Take first the nose, which alleviated many of my issues with the previous rums from the company.  It started off warm and spicy, offering salty caramel ice cream, molasses, raisins, and bananas just starting to go off.  It didn’t burst out of the bottle to overwhelm and cudgel you in the face – it wasn’t that kind of drink; it more like tip-toed out, to slyly coil its way around the nose, gentle and easy, but each note initially distinct, before melting into a pleasant mélange.  It also developed well, because after some minutes, one could sense a thin line of citrus-like tartness, like gooseberries, unripe mangos leavened with some nuts, perhaps some vanilla, and smoke and leather.

This all took some time and concentration, to be sure, because its very mildness required some effort.  The palate was somewhat more assertive and less difficult to analyze.  First there were waves of caramel and candied oranges, more pronounced molasses, plus a musky background of cumin and masala spices which were not overwhelming but simply stayed in the background with an occasional wave to show they were still there.  With water (not really required, but it’s part of the system, so I tried it anyway), cherries, dark chocolate, some cloves and orange peel were noticeable, and after maybe half an hour the molasses was very much a part of the profile.  It also finished well, being remarkably dry, warm, with mostly citrus, leather and caramel winding up the show.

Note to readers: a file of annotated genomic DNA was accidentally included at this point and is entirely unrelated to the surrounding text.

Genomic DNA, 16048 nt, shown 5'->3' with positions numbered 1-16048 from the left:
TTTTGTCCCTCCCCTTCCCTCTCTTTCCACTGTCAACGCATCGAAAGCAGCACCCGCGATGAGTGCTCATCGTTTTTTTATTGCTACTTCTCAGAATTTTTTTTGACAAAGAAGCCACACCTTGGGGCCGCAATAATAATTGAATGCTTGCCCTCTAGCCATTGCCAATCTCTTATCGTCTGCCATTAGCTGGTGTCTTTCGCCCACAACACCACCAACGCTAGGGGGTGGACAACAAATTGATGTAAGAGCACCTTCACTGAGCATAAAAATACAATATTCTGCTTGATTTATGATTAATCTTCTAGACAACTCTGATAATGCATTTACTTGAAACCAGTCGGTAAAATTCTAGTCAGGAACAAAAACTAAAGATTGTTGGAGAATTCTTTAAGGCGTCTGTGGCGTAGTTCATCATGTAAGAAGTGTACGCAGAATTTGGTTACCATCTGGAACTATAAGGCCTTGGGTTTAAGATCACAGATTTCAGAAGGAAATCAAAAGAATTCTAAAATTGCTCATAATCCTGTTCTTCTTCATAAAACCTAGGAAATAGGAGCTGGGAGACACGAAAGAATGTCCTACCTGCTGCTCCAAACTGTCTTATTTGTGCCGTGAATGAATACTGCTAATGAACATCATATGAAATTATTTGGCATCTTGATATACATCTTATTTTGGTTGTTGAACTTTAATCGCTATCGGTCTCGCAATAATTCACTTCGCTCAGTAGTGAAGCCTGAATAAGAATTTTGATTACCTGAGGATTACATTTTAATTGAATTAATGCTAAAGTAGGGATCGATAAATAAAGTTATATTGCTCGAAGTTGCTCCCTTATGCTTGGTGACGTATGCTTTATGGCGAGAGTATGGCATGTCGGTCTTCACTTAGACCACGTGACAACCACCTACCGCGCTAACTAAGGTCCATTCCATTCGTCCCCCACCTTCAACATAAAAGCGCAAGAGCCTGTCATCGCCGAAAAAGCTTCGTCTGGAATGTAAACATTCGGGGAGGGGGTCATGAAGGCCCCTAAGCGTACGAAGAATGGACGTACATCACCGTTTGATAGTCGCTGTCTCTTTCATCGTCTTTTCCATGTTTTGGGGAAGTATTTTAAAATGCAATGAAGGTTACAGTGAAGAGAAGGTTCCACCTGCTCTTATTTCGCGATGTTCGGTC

Trying to come to grips with the 8 year old was hindered by the very gentleness and kinks that made it interesting.  I wouldn’t go so far as to say it was a massively sophisticated sub-ten-year-old (I believe that that particular crown belongs for the most part to agricoles), and it certainly did not have the rough-hewn elemental brutality of a cask strength bruiser, but it was a nice, easy drink, soft enough to please, with just enough edge on it to provide a slightly askew drinking experience.  Dave Russell of the Rum Gallery (who tried it at least three times), remarked in his review that it had a “soft polite touch”, and I think he pretty much called it as it was — so rather than indulge my windy vocabulary, I think I’ll let this write-up rest with that pithy and appropriate conclusion.

(83/100)

Other notes

  • Column still blend, aged in American white oak ex-bourbon barrels.  I remarked in the review of the 5 year old that there’s a pot still floating around SAB’s premises, and I can’t rid myself of the feeling that there’s some of that in this rum.  It’s just an opinion, though.